No amount of grounding is going save your electrical sytem from from a direct lightening hit on the SE cable or weatherhead. It may save your system if you recieve an indect hit on the structure itself, but you are still going to loose a bunch of electronics and such in the house. 

You've got it backwards.  A (post #194036, reply #2 of 13)

You've got it backwards.  A ground wire is placed in a footing to PROVIDE a ground.  Metal rods encased in concrete is known as a "Ufer" ground, and, since footings conveniently consist of concrete surrounding metal rods, footings are frequently used as the electrical system ground.

I don't know the detailed details, but to serve as a Ufer ground there must be a copper wire of the required size attached to the rebar in the footing in a special way.  The wire must be "protected" with conduit where it exits the concrete.


Of all the preposterous assumptions of humanity over humanity, nothing exceeds most of the criticisms made on the habits of the poor by the well-housed, well-warmed, and well-fed.  --Herman Melville

Grounding Rebar In Footing (post #194036, reply #3 of 13)

 

 

I sometimes wonder about the ideas that well-meaning
building engineers manage to put into building codes. Why use the footing rebar
for a ground? Have they ever seen what a direct strike can do to conductors?
When lightning hits it can blow a huge tree apart from the steam created from a
strike. When lightening hits a sand dune it will melt the sand to glass and
extend many feet in depth.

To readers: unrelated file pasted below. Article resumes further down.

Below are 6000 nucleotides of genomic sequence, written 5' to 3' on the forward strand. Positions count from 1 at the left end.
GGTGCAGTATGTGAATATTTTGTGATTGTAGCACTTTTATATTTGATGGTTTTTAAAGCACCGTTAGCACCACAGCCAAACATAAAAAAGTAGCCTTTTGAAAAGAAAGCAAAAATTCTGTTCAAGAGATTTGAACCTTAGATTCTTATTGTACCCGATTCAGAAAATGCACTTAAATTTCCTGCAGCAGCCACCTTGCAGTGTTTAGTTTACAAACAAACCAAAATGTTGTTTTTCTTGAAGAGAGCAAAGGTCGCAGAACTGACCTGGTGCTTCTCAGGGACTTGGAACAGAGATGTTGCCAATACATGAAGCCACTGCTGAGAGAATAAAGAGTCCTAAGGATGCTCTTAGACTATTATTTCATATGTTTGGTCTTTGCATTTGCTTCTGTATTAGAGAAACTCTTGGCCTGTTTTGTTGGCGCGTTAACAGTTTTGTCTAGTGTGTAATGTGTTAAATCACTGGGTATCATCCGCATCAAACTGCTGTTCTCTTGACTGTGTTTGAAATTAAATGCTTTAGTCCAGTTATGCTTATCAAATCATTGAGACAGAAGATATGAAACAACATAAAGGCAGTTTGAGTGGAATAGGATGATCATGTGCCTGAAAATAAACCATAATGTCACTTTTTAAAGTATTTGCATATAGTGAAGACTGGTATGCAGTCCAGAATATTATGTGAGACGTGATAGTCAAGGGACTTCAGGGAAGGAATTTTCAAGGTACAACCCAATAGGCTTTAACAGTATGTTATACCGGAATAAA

Now imagine dissipating a direct charge into the rebar of a
footing, I can see the rebar super-heated and the footing blown apart from a
direct hit. The heat would cause the moisture in the concrete to spall, there
goes the footing strength.

I wonder why not use a large piece of iron buried at footing
depth for the perceived grounding protection.

Sorry that I do not have your answer, but those were my thoughts on the subject.

Virginbuild



 

Upper Michigan

Instead of wondering (post #194036, reply #5 of 13)

You might want to google up Ufer ground and learn something new.

Joe H

Ufer ground (post #194036, reply #8 of 13)

Thanks for the tip. I did learn something, new to me. However, as per information I read for residential housing, a separate ground bar one half inch thick encased in concrete, at least two inches thick at footing level, and at least 20 feet long would be an alternative to using rebar in the footing. I would rather go that route then using rebar in the footing. IMHO.

Upper Michigan

What would be the difference, (post #194036, reply #9 of 13)

What would be the difference, other than your scheme would cost a bunch more?


Of all the preposterous assumptions of humanity over humanity, nothing exceeds most of the criticisms made on the habits of the poor by the well-housed, well-warmed, and well-fed.  --Herman Melville

Ufers were designed for (post #194036, reply #6 of 13)

Ufers were designed for exactly that and they perform quite well in a lightning strike.

They are required in Florida as part of the footer inspection and we are the lightning capitol of the world

The NEC says they must be used when available. How far are you from the service? If it is close I would do it.

Greg

I installed foundation (post #194036, reply #4 of 13)

I installed foundation grounding in my new shop. (Washington state) The inspector told me to stub up a length of regular rebar through the bottom plate of the structure. This rebar was to be tied into the horizontal bars in the footing. The tying in was done with regular steel tie wire... nothing special. Simply tie it all together. If you want this ground to be accepted by the building official, it will have to be inspected prior to the placing of any concrete. My inspector put a signed sticker onto the stubbed up rebar. I tied into this with a copper ground clamp and copper wire and that was inspected prior to closing up the walls.